U.S. inflation rose in February on higher gasoline and apparel prices, government data showed on Wednesday, indicating some pricing power in the recession-hit economy and easing fears of deflation for now.

In another snapshot of the U.S. economy, the country's current account deficit for the fourth quarter contracted sharply as imports fell more rapidly than exports.

But it was the Labor Department's Consumer Price Index that attracted the most attention. Analysts said that while the CPI data showed the risk of a persistent, broad decline in prices was fading, it did not indicate a resurgence of inflation, given the deep slump the economy is in.

In February, the overall CPI rose 0.4 percent, the biggest monthly gain since last July, and above January's gain of 0.3 percent.

Kiss the idea of deflation goodbye. The brief foray into declining consumer prices over the winter seems to be over and done with, said Howard Simons, strategist at Bianco Research in Chicago.

About two-thirds of the rise in February's inflation rate came from the 8.3 percent jump in gasoline prices.

Compared with a year ago, consumer prices rose 0.2 percent after being flat in January. Core CPI, which excludes volatile food and energy prices, gained 0.2 percent in February, after rising at the same rate the prior month.

The Federal Reserve's announcement that it would buy up to $300 billion worth of long-term U.S. Treasuries to keep interest rates low and help revive an economy now in its 15th month of recession ignited a brisk rally in U.S. stocks and the prices of government bonds. Major U.S. stock indexes ended the session with gains of about 1 percent to 2 percent.

This will be the first time since the period from 1961 to 1965 that the Fed has bought longer-term U.S. Treasury securities.

The yield on the benchmark 10-year U.S. Treasury note had its biggest one-day drop since the stock market crash in October 1987. In late afternoon, the 10-year note's price was up 14/32, while its yield had tumbled to 2.51 percent from 3.01 percent at Tuesday's close.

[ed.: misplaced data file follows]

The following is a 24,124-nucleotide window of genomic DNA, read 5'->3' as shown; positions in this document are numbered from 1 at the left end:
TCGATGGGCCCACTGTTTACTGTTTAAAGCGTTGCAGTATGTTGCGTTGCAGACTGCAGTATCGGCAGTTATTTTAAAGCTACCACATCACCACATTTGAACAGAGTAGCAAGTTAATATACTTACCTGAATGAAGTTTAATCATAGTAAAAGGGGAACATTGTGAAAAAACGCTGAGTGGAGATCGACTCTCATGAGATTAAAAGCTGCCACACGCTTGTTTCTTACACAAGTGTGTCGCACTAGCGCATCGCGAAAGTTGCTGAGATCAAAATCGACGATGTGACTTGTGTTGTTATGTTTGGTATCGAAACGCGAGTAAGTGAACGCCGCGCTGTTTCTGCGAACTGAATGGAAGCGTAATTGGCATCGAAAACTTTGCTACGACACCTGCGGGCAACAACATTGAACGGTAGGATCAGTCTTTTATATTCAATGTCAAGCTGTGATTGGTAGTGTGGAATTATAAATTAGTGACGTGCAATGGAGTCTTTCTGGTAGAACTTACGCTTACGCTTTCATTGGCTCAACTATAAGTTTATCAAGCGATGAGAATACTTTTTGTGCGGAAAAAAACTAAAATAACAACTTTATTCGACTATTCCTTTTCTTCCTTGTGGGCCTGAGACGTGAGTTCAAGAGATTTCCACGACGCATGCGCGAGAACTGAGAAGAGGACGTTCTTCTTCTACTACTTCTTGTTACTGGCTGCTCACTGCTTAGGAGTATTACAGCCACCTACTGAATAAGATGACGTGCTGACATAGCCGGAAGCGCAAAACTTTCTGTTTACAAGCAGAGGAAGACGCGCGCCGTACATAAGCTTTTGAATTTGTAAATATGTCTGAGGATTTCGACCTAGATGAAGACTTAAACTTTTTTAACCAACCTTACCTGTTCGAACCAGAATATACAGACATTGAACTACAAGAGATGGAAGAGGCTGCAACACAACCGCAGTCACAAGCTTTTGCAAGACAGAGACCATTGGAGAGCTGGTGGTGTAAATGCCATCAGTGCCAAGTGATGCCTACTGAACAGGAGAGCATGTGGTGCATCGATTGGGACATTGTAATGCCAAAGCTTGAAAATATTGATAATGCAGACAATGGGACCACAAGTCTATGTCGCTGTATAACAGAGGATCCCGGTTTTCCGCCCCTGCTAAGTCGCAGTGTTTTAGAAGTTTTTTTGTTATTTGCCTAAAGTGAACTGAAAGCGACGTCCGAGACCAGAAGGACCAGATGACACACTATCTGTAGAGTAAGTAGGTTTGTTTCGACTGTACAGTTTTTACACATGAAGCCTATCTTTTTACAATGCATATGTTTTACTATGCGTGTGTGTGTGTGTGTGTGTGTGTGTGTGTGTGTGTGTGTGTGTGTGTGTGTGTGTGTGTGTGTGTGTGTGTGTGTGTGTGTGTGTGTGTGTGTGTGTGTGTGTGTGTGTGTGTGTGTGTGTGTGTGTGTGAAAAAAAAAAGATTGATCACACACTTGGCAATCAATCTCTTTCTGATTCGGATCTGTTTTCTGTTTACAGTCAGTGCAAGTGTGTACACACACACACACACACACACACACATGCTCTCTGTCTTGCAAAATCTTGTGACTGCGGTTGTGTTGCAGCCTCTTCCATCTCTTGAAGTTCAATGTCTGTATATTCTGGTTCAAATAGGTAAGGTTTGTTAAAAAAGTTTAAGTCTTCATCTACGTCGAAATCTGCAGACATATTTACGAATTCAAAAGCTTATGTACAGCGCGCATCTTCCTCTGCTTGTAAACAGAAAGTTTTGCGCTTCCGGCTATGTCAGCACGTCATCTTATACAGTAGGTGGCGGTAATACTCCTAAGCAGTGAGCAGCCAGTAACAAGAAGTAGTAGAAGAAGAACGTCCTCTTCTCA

But the U.S. dollar sank to a two-year low versus the euro.

Analysts said the Fed's latest move effectively left real interest rates negative across the board. The Fed kept the target for its benchmark overnight fed funds rate unchanged in a zero to 0.25 percent range.


The February CPI data showed apparel prices up 1.3 percent, the biggest rise since a 1.5 percent gain in March 1990. Also contributing to the increase in the core inflation rate were new vehicle prices, up 0.8 percent, the largest advance since November 2004.

Compared with a year ago, core CPI rose 1.8 percent, creeping up from 1.7 percent in January, but still below the Fed's comfort zone of 2 percent.

Some analysts believe these gains in inflation were unlikely to be sustained, considering the economic slump and the accompanying surge in unemployment that is undermining consumer demand. They still see deflation as a risk.

Even with energy prices having flattened out, the deflation risk is real, said David Greenlaw, an economist at Morgan Stanley in New York.

Unless there is a powerful V-shaped recovery, which we deem highly unlikely, it is going to be several years before there is any legitimate reason to be concerned about a resumption of inflation risk.

Deflation is a broad-based decline in prices that can undercut an economy by leading consumers to hold off purchases in the hopes of even lower prices.

But some economists argue that the Fed's liquidity injections are expanding the money supply base and may ignite inflation going forward if the central bank does not deploy adequate measures to withdraw that money from the system once the economy recovers.

The shoveling of money into the system eventually can start to push prices higher, said Bianco Research's Simons.

Once the economy recovers, we will have some real problems because at that point, the banking system will start to turn this monetary base into credit and will lead to an explosion of money supply.


The anemic U.S. economy is causing a slump in domestic demand, which is crimping the appetite for imports.

Data from the Commerce Department showed the U.S. current account deficit for the fourth quarter contracted sharply to $132.8 billion -- the smallest since 2003's final quarter -- from $181.3 billion in the third quarter of 2008.

The current account, which covers goods, services and income transfers, is the broadest measure of total U.S. trade with the rest of the world.

The fourth-quarter current account deficit equaled 3.7 percent of gross domestic product, down from 5.0 percent in the third quarter, and the lowest since 3.4 percent in 2001's fourth quarter.

Earlier on Wednesday, the Mortgage Bankers Association reported that U.S. mortgage applications surged in the latest week, driven by a spike in demand for refinancing as the average rate on a 30-year fixed-rate home loan fell to 4.89 percent, matching a record low.

(Additional reporting by Doug Palmer in Washington and Lynn Adler in New York; Editing by Jan Paschal)